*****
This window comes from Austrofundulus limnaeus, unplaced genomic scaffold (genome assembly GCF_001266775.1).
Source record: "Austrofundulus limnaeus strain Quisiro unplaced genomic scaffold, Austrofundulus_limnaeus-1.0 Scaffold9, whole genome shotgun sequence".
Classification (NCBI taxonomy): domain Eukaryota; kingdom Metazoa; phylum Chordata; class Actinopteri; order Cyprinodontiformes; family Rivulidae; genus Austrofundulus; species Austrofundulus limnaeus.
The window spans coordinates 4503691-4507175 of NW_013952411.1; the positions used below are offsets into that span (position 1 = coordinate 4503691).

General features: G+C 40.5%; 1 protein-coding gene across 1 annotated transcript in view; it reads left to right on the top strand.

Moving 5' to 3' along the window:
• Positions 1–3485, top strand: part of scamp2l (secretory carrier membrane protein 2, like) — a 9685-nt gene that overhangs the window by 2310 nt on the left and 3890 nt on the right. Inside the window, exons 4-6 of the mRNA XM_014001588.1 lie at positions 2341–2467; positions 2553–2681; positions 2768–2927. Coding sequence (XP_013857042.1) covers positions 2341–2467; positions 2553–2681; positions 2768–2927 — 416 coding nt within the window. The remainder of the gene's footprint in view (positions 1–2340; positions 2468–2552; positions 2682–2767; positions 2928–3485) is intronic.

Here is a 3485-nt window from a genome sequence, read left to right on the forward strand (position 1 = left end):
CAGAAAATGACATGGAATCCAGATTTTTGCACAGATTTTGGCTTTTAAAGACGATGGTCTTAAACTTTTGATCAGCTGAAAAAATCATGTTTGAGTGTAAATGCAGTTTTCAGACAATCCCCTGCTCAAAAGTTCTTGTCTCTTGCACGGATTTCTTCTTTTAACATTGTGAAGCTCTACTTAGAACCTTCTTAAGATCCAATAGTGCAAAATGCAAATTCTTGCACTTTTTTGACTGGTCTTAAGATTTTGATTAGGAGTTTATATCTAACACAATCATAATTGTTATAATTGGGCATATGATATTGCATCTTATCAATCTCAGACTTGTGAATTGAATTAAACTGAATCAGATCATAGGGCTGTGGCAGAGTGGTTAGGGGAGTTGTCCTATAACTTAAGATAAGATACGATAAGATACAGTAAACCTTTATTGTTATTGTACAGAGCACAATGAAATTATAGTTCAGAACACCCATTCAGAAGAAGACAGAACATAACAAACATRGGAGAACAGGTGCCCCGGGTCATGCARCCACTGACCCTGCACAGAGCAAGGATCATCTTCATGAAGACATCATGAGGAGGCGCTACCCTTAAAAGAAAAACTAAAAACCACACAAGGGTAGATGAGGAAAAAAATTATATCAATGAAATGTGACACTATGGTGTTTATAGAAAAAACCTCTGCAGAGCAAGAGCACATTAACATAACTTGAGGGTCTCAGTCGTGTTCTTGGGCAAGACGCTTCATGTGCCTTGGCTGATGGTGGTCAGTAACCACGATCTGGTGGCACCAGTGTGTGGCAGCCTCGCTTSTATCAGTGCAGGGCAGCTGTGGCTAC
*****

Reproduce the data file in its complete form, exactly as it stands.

This window comes from Austrofundulus limnaeus, unplaced genomic scaffold (genome assembly GCF_001266775.1).
Source record: "Austrofundulus limnaeus strain Quisiro unplaced genomic scaffold, Austrofundulus_limnaeus-1.0 Scaffold9, whole genome shotgun sequence".
Classification (NCBI taxonomy): domain Eukaryota; kingdom Metazoa; phylum Chordata; class Actinopteri; order Cyprinodontiformes; family Rivulidae; genus Austrofundulus; species Austrofundulus limnaeus.
The window spans coordinates 4503691-4507175 of NW_013952411.1; the positions used below are offsets into that span (position 1 = coordinate 4503691).

General features: G+C 40.5%; 1 protein-coding gene across 1 annotated transcript in view; it reads left to right on the top strand.

Moving 5' to 3' along the window:
• Positions 1–3485, top strand: part of scamp2l (secretory carrier membrane protein 2, like) — a 9685-nt gene that overhangs the window by 2310 nt on the left and 3890 nt on the right. Inside the window, exons 4-6 of the mRNA XM_014001588.1 lie at positions 2341–2467; positions 2553–2681; positions 2768–2927. Coding sequence (XP_013857042.1) covers positions 2341–2467; positions 2553–2681; positions 2768–2927 — 416 coding nt within the window. The remainder of the gene's footprint in view (positions 1–2340; positions 2468–2552; positions 2682–2767; positions 2928–3485) is intronic.

Here is a 3485-nt window from a genome sequence, read left to right on the forward strand (position 1 = left end):
CAGAAAATGACATGGAATCCAGATTTTTGCACAGATTTTGGCTTTTAAAGACGATGGTCTTAAACTTTTGATCAGCTGAAAAAATCATGTTTGAGTGTAAATGCAGTTTTCAGACAATCCCCTGCTCAAAAGTTCTTGTCTCTTGCACGGATTTCTTCTTTTAACATTGTGAAGCTCTACTTAGAACCTTCTTAAGATCCAATAGTGCAAAATGCAAATTCTTGCACTTTTTTGACTGGTCTTAAGATTTTGATTAGGAGTTTATATCTAACACAATCATAATTGTTATAATTGGGCATATGATATTGCATCTTATCAATCTCAGACTTGTGAATTGAATTAAACTGAATCAGATCATAGGGCTGTGGCAGAGTGGTTAGGGGAGTTGTCCTATAACTTAAGATAAGATACGATAAGATACAGTAAACCTTTATTGTTATTGTACAGAGCACAATGAAATTATAGTTCAGAACACCCATTCAGAAGAAGACAGAACATAACAAACATRGGAGAACAGGTGCCCCGGGTCATGCARCCACTGACCCTGCACAGAGCAAGGATCATCTTCATGAAGACATCATGAGGAGGCGCTACCCTTAAAAGAAAAACTAAAAACCACACAAGGGTAGATGAGGAAAAAAATTATATCAATGAAATGTGACACTATGGTGTTTATAGAAAAAACCTCTGCAGAGCAAGAGCACATTAACATAACTTGAGGGTCTCAGTCGTGTTCTTGGGCAAGACGCTTCATGTGCCTTGGCTGATGGTGGTCAGTAACCACGATCTGGTGGCACCAGTGTGTGGCAGCCTCGCTTSTATCAGTGCAGGGCAGCTGTGGCTAC